# prove that there exists a delta>0 such that f(x)>0...

• Apr 3rd 2011, 04:57 AM
alice8675309
prove that there exists a delta>0 such that f(x)>0...
Let f: D->R be continuous at a point a$\displaystyle \in$D and assume f(a)>0. How would I prove that there exists a $\displaystyle \delta$>0 such that f(x)>0 for all x$\displaystyle \in$D$\displaystyle \cup$(a-$\displaystyle \delta$, a+$\displaystyle \delta$)?
• Apr 3rd 2011, 05:45 AM
Plato
Quote:

Originally Posted by alice8675309
Let f: D->R be continuous at a point a$\displaystyle \in$D and assume f(a)>0. How would I prove that there exists a $\displaystyle \delta$>0 such that f(x)>0 for all x$\displaystyle \in$D$\displaystyle \cup$(a-$\displaystyle \delta$, a+$\displaystyle \delta$)?

You have a mistake. It must be intersection not union.
As in $\displaystyle x\in D\cap (a-\delta, a+\delta)$
BTW: Look a the correct LaTeX: $$x\in D\cap (a-\delta, a+\delta)$$.

In the definition of continuity use $\displaystyle \varepsilon = \frac{{f(a)}}{2} > 0$.
• Apr 3rd 2011, 05:53 AM
alice8675309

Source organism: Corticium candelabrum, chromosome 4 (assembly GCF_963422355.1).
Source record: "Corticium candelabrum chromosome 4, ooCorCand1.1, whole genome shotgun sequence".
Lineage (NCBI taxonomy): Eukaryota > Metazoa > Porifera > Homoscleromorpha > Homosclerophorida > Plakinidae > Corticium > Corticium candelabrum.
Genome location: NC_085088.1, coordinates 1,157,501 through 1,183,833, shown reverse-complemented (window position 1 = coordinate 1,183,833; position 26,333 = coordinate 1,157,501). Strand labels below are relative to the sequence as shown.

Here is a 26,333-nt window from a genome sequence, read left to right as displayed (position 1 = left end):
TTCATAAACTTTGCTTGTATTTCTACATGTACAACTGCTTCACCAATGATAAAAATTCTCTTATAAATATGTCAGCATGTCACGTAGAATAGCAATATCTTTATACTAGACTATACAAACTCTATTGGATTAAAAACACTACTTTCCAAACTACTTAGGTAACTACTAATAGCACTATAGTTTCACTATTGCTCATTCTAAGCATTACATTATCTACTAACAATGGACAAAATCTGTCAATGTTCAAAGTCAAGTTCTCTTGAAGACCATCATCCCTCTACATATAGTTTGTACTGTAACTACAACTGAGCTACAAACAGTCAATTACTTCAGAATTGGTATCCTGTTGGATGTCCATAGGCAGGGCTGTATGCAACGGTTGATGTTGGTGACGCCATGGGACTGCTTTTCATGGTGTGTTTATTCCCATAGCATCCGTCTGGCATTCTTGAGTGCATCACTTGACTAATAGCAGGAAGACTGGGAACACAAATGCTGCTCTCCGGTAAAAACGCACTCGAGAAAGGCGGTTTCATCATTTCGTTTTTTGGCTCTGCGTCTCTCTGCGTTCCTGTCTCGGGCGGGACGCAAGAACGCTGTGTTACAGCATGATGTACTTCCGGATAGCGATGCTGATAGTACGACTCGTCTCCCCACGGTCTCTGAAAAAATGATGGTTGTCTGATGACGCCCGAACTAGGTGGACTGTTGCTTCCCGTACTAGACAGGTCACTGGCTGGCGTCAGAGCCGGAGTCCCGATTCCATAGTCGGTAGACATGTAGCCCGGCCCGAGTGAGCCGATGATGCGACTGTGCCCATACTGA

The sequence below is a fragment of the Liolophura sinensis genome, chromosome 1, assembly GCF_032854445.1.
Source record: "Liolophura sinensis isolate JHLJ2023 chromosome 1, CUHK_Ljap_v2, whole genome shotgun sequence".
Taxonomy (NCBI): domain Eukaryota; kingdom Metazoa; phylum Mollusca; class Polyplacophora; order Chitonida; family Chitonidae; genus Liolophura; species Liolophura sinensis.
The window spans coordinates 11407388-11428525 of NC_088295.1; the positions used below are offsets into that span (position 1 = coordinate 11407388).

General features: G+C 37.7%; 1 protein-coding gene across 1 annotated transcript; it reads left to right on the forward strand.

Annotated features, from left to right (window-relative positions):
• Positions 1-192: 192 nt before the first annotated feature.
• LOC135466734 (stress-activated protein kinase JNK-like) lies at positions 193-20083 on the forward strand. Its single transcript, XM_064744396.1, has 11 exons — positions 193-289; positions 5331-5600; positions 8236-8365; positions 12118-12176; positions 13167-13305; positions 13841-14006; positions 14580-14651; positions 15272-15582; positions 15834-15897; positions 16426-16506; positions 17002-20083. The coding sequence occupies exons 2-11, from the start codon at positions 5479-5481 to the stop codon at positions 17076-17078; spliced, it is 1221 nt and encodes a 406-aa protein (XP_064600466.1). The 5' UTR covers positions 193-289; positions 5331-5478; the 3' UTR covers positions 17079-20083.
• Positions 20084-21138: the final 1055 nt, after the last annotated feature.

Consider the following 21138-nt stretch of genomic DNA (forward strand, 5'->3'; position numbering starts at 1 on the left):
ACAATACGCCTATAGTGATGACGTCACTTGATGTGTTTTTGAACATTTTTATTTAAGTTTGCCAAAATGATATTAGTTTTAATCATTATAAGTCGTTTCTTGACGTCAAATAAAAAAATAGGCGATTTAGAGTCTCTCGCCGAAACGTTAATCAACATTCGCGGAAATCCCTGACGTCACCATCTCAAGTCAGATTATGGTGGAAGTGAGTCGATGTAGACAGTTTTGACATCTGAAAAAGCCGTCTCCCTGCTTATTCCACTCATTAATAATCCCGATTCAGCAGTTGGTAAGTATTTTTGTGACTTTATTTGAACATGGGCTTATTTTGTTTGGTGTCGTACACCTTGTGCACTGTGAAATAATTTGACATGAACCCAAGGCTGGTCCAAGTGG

Oops sorry it is supposed to be intersection. But how to I go about starting it?
• Apr 3rd 2011, 05:59 AM
Plato
Quote:

Originally Posted by alice8675309
Oops sorry it is supposed to be intersection. But how to I go about starting it?

I have already told you.
$\displaystyle \left| {x - a} \right| < \delta \, \Rightarrow \,\left| {f(x) - f(a)} \right| <\dfrac{{f(a)}}{2}.$
• Apr 3rd 2011, 06:44 AM
alice8675309
Quote:

Originally Posted by Plato
I have already told you.
$\displaystyle \left| {x - a} \right| < \delta \, \Rightarrow \,\left| {f(x) - f(a)} \right| <\dfrac{{f(a)}}{2}.$

Right. My biggest problem is going from what we have to what I need, which is basically writing the proof. Following the format of my notes and other proofs, I've been trying to put together a proof. I don't know but is this right:

Assume that f is continuous at a and that f(a)>0. Now we choose epsilon=f(a)/2>0. By the definition of continuous, there exists a delta>0 such that for any x, |x-a|<delta then |f(x)-f(a)|<f(a)/2.

I'm not sure about this but its what I managed to get out.
• Apr 3rd 2011, 07:13 AM
TheEmptySet
Quote:

Originally Posted by alice8675309
Right. My biggest problem is going from what we have to what I need, which is basically writing the proof. Following the format of my notes and other proofs, I've been trying to put together a proof. I don't know but is this right:

Assume that f is continuous at a and that f(a)>0. Now we choose epsilon=f(a)/2>0. By the definition of continuous, there exists a delta>0 such that for any x, |x-a|<delta then |f(x)-f(a)|<f(a)/2.

I'm not sure about this but its what I managed to get out.

You need to keep going with the algebga. Plato gave you what you need.

Hint: $\displaystyle |y-a|<b \iff a-b < y < a+b$